Determine how people learn
One could look for learning insights into ‘how’ people learn. I’m even less convinced on this one. Recording what people just ‘do’ is not that revealing if they are clickthrough courses, without much cognitive effort. Just showing them video, animation, text and graphics, no matter how dazzling is almost irrelevant if they have learnt little. This is a classic GIGO problem (Garbage In, Garbage Out). 
Some imagine that insights are buried in there and that they will magically reveal themselves  - think again. If you want insights into how people actually learn, set some time aside and look at the existing research in cognitive science. You’d be far better looking at what the research actually says and redesigning your online learning around that science. Remember that these scientific findings have already gone through a process of controlled studies, with a methodology that statistically attempts to get clean data on specific variables. This is what science does – it’s more than a match for your own harvested data set. 
Data preparation
You may decide to just get good data and make it available to whoever wants to use it, a sort of open data approach to learning. But be careful. Almost all learning data is messy. It contains a ton of stuff that is just ‘messing about’ – window shopping, In addition to the paucity of data from most learning experiences, much of it is odd data structures,odd formats, encrypted, in different databases,old, even useless. Even if you do manage to get a useful clean data set, You have to go through the process of separating ‘Personal’ from ‘Observed’ (what you observe people actually doing), ‘derived’ making deductions from that data, ‘Analysed’ (applying analysis to the data). You may have to keep it ‘Anonymised’ and the privacy issues may be difficult to manage. Remember, you’ll need real expertise to pull this off and that is in very short supply.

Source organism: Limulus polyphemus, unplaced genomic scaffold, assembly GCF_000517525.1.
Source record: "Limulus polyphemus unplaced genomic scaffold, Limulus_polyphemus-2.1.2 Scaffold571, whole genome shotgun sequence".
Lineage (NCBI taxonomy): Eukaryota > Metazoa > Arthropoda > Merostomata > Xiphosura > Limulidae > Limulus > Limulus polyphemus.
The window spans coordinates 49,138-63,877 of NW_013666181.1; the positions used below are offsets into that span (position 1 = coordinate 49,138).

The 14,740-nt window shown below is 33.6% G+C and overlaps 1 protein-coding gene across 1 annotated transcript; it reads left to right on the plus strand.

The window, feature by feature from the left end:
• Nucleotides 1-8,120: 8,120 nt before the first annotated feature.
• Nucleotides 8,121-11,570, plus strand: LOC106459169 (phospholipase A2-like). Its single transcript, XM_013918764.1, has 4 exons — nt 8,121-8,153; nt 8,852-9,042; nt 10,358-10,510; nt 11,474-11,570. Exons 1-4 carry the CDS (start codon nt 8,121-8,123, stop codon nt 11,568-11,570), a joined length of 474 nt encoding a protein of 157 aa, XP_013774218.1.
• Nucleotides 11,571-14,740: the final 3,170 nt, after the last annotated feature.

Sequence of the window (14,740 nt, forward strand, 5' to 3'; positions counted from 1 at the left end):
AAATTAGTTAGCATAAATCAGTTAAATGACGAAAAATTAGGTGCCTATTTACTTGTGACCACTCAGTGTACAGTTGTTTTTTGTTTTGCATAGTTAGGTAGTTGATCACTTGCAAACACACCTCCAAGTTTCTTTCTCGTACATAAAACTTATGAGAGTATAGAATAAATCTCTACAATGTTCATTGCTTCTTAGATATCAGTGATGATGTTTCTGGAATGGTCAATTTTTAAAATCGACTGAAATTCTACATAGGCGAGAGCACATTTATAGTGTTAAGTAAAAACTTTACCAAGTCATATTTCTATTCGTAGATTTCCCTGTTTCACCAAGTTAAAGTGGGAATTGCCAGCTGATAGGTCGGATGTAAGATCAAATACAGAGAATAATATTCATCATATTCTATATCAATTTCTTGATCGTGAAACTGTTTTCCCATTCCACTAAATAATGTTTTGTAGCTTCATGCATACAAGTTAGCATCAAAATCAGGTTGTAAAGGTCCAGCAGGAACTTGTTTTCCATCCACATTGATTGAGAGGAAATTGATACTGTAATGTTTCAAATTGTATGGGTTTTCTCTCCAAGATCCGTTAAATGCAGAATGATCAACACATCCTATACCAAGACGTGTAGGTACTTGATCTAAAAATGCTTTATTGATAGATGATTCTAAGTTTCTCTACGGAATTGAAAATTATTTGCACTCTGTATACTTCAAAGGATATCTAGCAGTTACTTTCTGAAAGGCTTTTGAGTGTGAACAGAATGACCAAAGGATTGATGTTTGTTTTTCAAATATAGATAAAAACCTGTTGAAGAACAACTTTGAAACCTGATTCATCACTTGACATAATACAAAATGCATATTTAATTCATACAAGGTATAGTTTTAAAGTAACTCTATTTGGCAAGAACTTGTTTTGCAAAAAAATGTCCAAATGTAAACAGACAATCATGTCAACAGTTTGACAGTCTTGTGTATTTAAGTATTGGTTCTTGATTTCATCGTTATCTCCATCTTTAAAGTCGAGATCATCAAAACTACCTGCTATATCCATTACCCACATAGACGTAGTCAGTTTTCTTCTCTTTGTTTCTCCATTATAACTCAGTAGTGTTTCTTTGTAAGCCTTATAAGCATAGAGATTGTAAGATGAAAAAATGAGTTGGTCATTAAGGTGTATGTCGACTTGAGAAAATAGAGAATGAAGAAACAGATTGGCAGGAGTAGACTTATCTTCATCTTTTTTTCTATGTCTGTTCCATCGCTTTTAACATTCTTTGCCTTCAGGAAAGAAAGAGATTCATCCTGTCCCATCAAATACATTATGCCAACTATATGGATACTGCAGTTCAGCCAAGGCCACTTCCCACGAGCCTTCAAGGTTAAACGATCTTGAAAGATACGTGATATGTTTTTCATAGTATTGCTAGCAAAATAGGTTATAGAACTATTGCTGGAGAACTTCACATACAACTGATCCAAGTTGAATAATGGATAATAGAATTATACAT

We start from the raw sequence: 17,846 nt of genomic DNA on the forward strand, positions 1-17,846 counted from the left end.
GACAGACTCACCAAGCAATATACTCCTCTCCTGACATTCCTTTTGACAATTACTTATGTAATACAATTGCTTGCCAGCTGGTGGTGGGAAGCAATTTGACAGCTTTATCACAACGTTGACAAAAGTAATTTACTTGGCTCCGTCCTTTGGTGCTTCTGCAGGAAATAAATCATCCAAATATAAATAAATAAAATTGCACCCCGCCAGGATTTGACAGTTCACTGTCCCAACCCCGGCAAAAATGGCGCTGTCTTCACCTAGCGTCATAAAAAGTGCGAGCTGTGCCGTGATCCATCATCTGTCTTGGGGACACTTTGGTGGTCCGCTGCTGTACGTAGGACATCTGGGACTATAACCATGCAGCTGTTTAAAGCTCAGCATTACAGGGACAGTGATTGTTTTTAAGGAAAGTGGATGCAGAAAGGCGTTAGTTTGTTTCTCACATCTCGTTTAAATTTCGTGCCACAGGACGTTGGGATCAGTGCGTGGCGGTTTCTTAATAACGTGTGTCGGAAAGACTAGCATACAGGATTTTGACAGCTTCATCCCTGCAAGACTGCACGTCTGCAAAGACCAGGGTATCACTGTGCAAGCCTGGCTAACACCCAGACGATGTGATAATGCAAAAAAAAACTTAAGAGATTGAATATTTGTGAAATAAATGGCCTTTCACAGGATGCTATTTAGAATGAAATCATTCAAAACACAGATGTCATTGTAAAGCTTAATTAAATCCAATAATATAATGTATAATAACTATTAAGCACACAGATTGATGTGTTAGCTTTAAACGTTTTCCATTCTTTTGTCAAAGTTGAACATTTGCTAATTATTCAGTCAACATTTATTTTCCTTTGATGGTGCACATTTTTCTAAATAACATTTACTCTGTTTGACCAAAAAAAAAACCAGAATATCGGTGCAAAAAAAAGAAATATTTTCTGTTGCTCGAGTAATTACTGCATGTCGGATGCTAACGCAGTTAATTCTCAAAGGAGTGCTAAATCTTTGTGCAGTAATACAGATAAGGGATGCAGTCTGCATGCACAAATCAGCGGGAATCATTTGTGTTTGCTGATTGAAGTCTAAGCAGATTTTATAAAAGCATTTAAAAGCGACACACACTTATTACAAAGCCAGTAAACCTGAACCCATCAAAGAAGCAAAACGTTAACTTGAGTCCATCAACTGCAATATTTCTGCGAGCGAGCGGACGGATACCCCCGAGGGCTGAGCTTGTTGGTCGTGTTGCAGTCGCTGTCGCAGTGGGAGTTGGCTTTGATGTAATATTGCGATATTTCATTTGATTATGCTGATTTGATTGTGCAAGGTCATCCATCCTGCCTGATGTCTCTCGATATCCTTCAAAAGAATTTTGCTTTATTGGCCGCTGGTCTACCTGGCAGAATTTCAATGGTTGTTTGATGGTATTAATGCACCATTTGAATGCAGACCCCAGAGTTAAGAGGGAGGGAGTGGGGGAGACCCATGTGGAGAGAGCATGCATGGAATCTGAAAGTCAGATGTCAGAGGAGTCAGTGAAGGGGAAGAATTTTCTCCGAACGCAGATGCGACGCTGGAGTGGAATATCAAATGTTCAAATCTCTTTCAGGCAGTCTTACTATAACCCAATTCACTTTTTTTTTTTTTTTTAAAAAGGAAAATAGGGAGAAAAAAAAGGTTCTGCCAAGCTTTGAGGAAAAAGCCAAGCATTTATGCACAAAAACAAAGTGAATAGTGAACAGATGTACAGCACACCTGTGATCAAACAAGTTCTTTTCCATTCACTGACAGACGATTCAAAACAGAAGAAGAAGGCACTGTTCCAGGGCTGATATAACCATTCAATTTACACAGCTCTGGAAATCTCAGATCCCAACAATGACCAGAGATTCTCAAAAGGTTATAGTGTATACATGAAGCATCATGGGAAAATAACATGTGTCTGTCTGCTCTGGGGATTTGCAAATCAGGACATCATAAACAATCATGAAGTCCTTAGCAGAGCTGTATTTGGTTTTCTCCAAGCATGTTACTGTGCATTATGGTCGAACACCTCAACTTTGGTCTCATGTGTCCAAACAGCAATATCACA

To use AI/Machine learning
If you are serious about using AI and machine learning (they are not the same thing), then be prepared for some tough times. It is difficult to get things working from unstructured or structured data and you will need a really good training set, of substantial size, to even train your system. And that is just the start, as the data you will be using in implementation may be very different.
Recommendation engines
This is not easy. If you’ve read all of the above carefully, you’ll see how difficult it is to get a recommendation engine to work, on data that is less than reliable.  You may come to the decision that personal learning plans are actually best constructed using simpler software techniques from spreadsheet levels of data.
Conclusion
The danger is that people get so enamoured with data collection and learning analytics that they forget what they’re actually there to do. Large tech companies use big data, but this is BIG data, not the trivial data sets that learning produces, often on single courses or within single institutions.  In fact, Facebook is far more likely to use A/B testing than any fancy recommendations when deciding what content works best, where a series of quick adaptions could be tested with real users, but few have the bandwidth and skills to make this happen.